Where Do Dental Assistants Work?

A dentist's office isn’t the only place a dental assistant can work. It may surprise you to learn that there are a variety of work locations for dental assistants looking for jobs. 

  • Private dentists’ offices. The most common place for an assistant to work is in a private dentist's office. This is an office that is owned by one or two dentists, and the assistant is usually expected to learn the dentists' preferences and adhere to the individual dentist’s policies and procedures. 
  • Corporate dental practices. A corporate dental office is like a chain restaurant, where one company owns and creates policies for many offices. These offices may provide more flexibility in schedules and work locations than private practices. 
  • Hospitals. Occasionally, dental assistants can find work in hospitals that provide emergency dental care or dental care for long-term hospital patients. Dental assistants in hospitals often need extra certifications to assist in complex cases or surgeries. 
  • Insurance companies. Experienced dental assistants can find work as insurance coordinators, looking through healthcare documentation to ensure that offices are billing fairly and accurately.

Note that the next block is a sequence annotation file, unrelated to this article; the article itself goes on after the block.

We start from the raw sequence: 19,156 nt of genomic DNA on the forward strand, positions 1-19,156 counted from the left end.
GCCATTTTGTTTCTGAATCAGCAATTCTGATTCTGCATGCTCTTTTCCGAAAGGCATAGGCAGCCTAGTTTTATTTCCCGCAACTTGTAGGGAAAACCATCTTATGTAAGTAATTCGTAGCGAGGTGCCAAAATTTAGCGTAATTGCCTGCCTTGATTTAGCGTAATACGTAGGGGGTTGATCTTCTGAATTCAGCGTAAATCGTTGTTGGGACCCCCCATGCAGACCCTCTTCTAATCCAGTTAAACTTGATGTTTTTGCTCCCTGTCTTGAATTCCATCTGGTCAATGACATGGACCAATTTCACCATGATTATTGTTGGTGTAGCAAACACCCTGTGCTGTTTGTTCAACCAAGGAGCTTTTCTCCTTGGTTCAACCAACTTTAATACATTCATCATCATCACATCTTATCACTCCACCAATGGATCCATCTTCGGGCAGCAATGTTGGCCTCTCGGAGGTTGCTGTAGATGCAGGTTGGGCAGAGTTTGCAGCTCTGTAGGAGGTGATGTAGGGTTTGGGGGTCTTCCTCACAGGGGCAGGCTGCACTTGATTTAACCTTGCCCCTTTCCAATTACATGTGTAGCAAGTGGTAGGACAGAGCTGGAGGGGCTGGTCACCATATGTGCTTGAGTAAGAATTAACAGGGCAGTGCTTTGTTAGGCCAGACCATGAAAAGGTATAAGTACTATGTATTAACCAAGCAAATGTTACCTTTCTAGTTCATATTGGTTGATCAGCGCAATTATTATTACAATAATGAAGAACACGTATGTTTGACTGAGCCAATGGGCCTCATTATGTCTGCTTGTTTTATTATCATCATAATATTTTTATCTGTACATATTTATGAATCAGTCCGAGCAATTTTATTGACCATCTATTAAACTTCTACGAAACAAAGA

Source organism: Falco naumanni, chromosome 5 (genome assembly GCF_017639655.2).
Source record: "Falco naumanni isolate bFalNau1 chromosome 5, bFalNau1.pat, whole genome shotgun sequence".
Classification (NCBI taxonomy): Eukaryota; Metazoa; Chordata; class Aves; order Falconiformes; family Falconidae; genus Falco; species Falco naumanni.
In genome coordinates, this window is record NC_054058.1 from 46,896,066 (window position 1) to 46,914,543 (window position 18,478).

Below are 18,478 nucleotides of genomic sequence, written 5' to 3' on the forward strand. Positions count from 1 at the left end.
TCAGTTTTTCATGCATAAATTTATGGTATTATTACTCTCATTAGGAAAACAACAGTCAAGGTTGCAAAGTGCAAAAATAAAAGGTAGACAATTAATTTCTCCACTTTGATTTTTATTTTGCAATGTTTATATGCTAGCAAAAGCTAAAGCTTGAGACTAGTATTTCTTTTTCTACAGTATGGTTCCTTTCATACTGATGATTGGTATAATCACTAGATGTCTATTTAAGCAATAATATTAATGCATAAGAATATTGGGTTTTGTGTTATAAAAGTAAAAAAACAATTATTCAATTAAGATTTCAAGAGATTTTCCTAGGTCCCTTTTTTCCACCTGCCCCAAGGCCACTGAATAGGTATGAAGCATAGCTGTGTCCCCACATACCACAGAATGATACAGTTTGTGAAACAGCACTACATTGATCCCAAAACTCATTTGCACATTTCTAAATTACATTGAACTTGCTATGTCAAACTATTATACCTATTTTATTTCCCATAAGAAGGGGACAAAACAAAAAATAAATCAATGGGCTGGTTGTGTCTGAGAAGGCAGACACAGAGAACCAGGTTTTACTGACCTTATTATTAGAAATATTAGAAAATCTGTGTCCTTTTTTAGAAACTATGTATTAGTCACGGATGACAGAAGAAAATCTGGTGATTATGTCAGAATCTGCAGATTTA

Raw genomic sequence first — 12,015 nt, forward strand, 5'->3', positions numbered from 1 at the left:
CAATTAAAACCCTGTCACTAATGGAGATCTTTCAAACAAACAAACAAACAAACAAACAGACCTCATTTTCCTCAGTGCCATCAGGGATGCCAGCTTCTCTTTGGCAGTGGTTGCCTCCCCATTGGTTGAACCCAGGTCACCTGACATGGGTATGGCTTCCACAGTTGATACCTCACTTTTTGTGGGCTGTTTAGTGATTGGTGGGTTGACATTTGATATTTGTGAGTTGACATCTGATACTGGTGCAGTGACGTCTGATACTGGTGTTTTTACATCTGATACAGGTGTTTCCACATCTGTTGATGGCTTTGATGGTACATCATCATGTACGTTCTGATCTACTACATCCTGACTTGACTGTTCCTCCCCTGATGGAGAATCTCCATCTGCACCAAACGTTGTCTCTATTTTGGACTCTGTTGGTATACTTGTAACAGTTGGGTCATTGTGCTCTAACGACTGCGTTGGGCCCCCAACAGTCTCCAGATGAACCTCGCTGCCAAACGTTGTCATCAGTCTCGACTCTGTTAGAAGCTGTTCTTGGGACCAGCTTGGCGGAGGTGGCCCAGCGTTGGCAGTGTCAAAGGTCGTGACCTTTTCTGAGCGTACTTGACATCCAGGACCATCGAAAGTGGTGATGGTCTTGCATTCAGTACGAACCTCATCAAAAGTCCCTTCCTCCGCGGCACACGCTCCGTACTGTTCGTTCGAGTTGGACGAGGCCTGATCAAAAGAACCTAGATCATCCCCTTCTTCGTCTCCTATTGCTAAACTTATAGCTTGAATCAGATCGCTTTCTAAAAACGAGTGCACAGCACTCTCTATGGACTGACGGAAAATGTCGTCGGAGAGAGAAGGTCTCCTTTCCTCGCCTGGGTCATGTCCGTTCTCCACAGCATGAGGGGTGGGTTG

• Military Healthcare Facilities. Programs like the Navy Dental Assistant Program train dental assistants to work in military healthcare facilities and care for the dental health of active duty, reserve, and veteran members of the military.  
  • Correctional facilities. Many healthcare providers find that providing healthcare to underserved populations in prisons and jails can be very meaningful. These jobs often offer excellent benefits and higher pay than traditional offices. 
  • Emergency dental care. If you are looking for a job with weekend or night-shift hours, you might consider working in emergency dental care. These assistants help with tooth problems that are extremely painful for patients and cannot wait for regular business hours. 
  • Private orthodontists’ offices. Dental assistants who want to specialize can get an orthodontic certification. These assistants may take more molds and pictures of teeth and help apply and tighten braces and other corrective devices. 

A typical day for a dental assistant requires a lot of patient interaction and walking around. Some dental assistants may have to do heavy lifting or spend time cleaning.